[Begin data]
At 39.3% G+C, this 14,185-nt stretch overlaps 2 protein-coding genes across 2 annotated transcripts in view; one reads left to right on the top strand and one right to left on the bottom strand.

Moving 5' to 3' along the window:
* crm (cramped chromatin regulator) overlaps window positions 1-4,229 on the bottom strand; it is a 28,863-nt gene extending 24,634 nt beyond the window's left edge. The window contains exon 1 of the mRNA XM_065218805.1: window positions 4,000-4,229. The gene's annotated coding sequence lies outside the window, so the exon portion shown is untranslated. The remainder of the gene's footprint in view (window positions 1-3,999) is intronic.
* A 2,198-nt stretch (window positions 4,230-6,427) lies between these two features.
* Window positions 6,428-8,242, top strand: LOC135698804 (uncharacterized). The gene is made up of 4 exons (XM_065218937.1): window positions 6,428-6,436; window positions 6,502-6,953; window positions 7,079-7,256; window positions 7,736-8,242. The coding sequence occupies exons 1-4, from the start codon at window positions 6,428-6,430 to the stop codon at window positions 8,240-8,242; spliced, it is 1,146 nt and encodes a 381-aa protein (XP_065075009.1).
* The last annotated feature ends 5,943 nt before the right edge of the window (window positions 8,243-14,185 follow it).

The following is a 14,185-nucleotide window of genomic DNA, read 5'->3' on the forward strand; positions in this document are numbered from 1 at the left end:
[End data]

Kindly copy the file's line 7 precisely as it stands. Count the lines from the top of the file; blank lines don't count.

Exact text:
The following is a 14,185-nucleotide window of genomic DNA, read 5'->3' on the forward strand; positions in this document are numbered from 1 at the left end: